IFCX Wings for Scripting

The WYSIWYG Literate Programming System

by James P. White

Version 0.7.2-SNAPSHOT

this is Free Software, copying authorized per the GNU General Public License Version 2.

Table of Contents

Introduction 1

Examples 1

Apache Ant 1

GroovyBeans 1

Inject and Curry – calculate the functional way 1

Regular Expressions 1

Conversions 1

Dates 1

Maps 1

Collections 1

Sublists 1

Ranges 1

System Exec 1


Apache Ivy 1

Beware the map! 1

Files 1

Database 1


Shopping Cart 1

GUI Forms and Map Binding 1

Pretty Printing 1

Serialization 1

Multiple Languages 1

Ruby/JRuby 1

Python/Jython 1

OCaml 1

Jaskell 1

Scala 1

Adenine 1

Sleep 1

Java 1

BeanShell 1

Registering a New Language 2

Roadmap... 2

Why Wings? 2


IFCX Wings (http://www.ifcx.org/wiki/Wings.html) aims to bring the aesthetics and ease-of-use of Mathematica's notebook-oriented environment to the Open Source Software world and to do so for arbitrary programming and scripting languages. As a preliminary proof-of-concept, this OpenOffice Writer document contains a macro implemented using Groovy For OpenOffice (http://www.ifcx.org/wiki/GroovyForOpenOffice.html) that enables Groovy scripts to be evaluated in-place. This little mash-up currently does nothing intelligent with syntax, nor does it do any of the cool display formatting that is possible (it simply displays the result of the last expression as a string). Also it is limited to just Groovy script (whereas the idea is to support any language) and the execution environment is within OpenOffice (which has some special potential uses, but a client/server implementation will have more general uses and fewer quirks).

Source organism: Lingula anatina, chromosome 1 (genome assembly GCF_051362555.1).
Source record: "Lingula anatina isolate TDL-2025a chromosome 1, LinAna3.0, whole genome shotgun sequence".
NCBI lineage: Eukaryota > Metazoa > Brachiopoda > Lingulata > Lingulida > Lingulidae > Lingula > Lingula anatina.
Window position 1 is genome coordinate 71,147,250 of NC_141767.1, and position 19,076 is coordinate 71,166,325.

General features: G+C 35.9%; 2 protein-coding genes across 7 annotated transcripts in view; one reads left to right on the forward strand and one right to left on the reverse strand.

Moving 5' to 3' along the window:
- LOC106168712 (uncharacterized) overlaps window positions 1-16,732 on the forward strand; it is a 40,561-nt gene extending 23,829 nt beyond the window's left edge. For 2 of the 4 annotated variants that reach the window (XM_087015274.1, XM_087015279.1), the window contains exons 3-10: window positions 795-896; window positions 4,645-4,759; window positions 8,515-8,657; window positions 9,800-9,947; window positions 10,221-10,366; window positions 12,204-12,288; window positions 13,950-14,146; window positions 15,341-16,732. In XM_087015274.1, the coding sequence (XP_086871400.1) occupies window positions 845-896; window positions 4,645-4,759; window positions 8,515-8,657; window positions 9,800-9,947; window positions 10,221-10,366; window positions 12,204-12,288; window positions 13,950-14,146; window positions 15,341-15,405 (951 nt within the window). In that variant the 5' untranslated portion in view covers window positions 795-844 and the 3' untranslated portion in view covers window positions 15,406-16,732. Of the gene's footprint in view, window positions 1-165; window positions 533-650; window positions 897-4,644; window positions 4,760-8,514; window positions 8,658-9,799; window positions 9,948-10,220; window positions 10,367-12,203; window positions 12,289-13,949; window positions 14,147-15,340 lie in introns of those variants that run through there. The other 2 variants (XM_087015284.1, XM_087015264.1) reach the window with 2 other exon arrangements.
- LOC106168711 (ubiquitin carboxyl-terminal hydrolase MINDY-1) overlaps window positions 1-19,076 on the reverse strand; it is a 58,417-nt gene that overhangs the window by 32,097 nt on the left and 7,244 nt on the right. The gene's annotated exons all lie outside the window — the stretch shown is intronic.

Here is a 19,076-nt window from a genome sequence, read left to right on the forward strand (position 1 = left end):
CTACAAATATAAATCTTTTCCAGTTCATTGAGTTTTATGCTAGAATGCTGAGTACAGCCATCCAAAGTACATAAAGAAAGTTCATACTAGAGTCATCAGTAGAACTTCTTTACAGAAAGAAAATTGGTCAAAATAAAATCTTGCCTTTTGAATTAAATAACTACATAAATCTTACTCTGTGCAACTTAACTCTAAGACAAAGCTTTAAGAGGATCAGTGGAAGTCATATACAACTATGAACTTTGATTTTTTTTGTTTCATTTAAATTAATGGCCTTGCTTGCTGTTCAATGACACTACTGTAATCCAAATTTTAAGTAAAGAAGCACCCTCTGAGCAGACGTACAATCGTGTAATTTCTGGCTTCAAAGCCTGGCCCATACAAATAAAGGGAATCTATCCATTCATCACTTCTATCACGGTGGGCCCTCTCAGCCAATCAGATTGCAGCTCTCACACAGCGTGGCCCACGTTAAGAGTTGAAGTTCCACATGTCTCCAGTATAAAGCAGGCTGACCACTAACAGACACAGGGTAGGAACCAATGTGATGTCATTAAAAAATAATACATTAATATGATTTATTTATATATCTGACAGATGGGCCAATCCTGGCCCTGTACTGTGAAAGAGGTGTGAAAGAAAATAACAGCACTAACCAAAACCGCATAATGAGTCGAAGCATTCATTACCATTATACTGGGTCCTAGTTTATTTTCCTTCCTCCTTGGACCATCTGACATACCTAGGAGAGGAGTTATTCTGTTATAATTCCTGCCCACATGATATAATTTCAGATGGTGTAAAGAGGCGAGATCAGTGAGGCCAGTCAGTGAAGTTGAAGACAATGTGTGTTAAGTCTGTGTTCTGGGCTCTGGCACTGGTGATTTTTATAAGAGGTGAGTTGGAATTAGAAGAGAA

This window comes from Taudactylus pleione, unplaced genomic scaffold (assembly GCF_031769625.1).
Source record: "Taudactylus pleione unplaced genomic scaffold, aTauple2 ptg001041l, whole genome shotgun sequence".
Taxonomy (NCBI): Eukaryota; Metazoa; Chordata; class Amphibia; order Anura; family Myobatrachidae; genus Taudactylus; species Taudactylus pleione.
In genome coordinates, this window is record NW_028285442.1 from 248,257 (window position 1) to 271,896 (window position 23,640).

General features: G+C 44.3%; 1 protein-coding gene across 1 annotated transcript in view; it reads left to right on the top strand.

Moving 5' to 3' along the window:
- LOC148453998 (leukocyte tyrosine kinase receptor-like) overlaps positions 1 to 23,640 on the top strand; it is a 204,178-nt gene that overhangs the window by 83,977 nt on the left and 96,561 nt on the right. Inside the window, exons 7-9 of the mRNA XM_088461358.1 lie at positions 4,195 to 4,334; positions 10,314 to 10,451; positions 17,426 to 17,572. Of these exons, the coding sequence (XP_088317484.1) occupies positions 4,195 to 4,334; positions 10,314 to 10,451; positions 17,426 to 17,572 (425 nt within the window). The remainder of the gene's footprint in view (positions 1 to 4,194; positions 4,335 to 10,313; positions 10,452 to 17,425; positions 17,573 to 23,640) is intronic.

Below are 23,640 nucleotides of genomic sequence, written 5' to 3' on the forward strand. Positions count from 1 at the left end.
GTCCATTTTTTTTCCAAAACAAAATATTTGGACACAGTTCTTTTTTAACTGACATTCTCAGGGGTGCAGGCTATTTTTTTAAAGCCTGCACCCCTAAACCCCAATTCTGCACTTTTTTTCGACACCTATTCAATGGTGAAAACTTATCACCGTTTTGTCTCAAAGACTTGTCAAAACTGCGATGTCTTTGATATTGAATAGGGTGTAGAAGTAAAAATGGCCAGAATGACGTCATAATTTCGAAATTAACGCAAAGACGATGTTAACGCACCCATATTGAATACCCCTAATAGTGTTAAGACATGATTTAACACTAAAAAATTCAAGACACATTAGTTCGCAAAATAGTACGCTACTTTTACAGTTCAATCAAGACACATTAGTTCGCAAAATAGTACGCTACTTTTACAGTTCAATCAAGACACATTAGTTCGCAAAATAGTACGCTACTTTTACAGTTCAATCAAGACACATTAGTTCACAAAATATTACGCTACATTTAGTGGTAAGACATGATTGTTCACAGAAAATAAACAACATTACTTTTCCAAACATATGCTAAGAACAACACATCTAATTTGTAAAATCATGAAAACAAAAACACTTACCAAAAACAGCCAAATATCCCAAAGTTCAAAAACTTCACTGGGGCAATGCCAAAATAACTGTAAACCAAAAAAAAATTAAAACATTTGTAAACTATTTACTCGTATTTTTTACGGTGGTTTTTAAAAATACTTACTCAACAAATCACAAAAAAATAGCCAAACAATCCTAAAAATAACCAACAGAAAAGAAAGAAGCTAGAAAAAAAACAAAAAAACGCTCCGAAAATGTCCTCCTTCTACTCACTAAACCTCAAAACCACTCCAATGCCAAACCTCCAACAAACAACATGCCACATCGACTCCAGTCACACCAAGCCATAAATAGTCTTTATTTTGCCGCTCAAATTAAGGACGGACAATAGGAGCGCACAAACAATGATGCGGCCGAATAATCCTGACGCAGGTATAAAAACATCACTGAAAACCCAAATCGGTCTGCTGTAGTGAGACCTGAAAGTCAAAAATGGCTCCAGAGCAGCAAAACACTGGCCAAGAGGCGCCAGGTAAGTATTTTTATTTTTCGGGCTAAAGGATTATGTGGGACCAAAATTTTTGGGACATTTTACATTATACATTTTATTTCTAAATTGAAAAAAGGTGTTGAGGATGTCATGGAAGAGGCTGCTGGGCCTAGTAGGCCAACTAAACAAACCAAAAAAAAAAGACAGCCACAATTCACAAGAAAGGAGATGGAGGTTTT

The way Wings works is that you enter some Groovy script into paragraphs with the 'GroovyCode' style, then invoke the 'Wings:WingsEval.groovy' macro (which is bound here via 'Tool:Customize...' to the cmd-Enter key as well as the 'Wings:Evaluate' menu). The result of the last expression will then be displayed as a string in a paragraph with the 'GroovyResult' style. The cursor will then move to the next 'GroovyCode' paragraph, unless an exception occurs in which case it will not move.

If the key binding doesn't work for you (they don't seem to be preserved very well across releases and/or platforms), then you can recreate it (unless you're using OOo 2.2 in which the UI for creating key bindings to macros stored in documents is broken) via the 'Tools:Customize...' dialog. Choose the "Keyboard" tab, then scroll the "Category" pane all the way to the bottom to find the 'OOo Macros' entry. Twiddle the triangles to locate the 'Wings:GroovyEval.groovy' macro in this 'Wings-0_x' document and set the key chord you like.

A simple example:

1 + 2 * 3 / 4


1 / 2


If an exception or syntax occurs, that will be displayed in a 'GroovyException' styled paragraph and the cursor will remain where it was.

1 / 0

java.lang.ArithmeticException: / by zero

If you try to do an evaluation and the cursor is not located in a 'GroovyCode' paragraph, then an empty one will be inserted at the cursor's location.